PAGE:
PETER: I write every day now, mostly in the morning, because I’m retired. But for most of my life I wrote whenever I had an opening. Why? Kids, teaching, kids, editing a journal, and kids. My poetry changed in one big way after my first book. Like most poets, my early work is derivative, stylistically. I was mimicking writers I was reading, though I always had my own voice. But then something astonishing happened. I broke my back in a sledding accident on Christmas Eve in Buffalo, and, zonked on pain pills, I wrote a poem called “The Millennium” where I just gave myself up to improvisation, juxtaposing images and trusting in my imagination. After that, I realized that was how I thought, so at last I had found a “method” that wasn’t forced. Of course, I would later revise a poem thirty or forty times, so I got the best of both worlds. If my work ever resembles the poetry of others, that’s only because we share certain preoccupations, which is why I hesitate to talk of poetry in terms of influences. For example, I think of Nicanor Parra as an influence, but I didn’t come upon his work until fifteen years ago, and he’s not even a prose poet. But how he spoke about antipoetry was exactly how I felt.
MICHAEL: For years you edited the crucially influential journal, The Prose Poem: An International Journal. What did this experience teach you? -- about American poetry in our time, about the preconceptions and habits of mind characteristic of contemporary American poets, and/or about the prose poem?
PETER: I learned that were many fine people and writers out there, and that a prose poem wasn’t good or bad because it was it was a prose poem; it was good or bad because it was good or bad poem. I also discovered that there were many different approaches to the genre, and I tried to be open to them all.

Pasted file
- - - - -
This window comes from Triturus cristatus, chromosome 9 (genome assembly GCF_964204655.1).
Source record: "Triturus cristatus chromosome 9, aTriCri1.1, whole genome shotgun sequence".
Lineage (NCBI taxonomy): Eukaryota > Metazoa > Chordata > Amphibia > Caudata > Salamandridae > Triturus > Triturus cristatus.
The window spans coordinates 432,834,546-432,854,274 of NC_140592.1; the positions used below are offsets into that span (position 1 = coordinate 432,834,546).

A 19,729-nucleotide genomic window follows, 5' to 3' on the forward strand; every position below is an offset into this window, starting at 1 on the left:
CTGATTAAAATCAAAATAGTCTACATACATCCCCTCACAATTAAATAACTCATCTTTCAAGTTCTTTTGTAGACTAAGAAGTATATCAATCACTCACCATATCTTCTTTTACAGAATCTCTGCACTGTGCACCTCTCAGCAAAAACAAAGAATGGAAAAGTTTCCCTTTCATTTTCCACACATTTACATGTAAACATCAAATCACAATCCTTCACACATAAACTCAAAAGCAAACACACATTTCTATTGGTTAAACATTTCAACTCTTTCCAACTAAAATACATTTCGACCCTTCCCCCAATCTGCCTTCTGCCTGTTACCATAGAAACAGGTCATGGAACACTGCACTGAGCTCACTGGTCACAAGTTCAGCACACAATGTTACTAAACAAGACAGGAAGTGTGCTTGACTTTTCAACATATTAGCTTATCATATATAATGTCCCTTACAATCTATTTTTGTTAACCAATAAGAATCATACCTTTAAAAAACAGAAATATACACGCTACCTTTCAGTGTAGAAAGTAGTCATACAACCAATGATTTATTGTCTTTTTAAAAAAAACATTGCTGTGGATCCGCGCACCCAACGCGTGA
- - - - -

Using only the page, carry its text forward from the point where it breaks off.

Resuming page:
On the downside, I found out that sometimes poets could be very self-absorbed, and I had my first encounter with Po-Biz. I always wondered why so much mediocre poetry got published and praised, why some poets were canonized without really deserving it. I had never taken a creative writing course, or been in an MFA program, so it was interesting, and sometimes annoying, for me to witness all the schmoozing, especially at the AWP convention. I had to go there every year to display my journal, so I’d see a few friends, attend a few panels, but mostly stay in my room watching old “Twilight Zone” episodes. I was fortunate, though, because my first book wasn’t published until I was forty-seven, so, by that time, I didn’t care very much what anyone thought of me. Hopefully, many of my choices as a poet and editor had little to do with my “career,” a word that to me shouldn’t be spoken in the same breath with the word “poetry.” I know that sounds pompous, but what the hell.
One thing I would add is that all the issues of The Prose Poem: An International Journal are free of charge at https://digitalcommons.providence.edu/prosepoem/about.html
MICHAEL: One of the critiques one still hears about the prose poem is that it lacks sufficient poetic “form”—that is, the poet’s choices are not guided by line break, metrics, or other formal constraints. Thus, according to these critiques, the prose poem is not a “poem” at all! I’m curious to hear your response, and I’m also curious to know whether you think syntax might take the role of line break or metrics in the prose poem.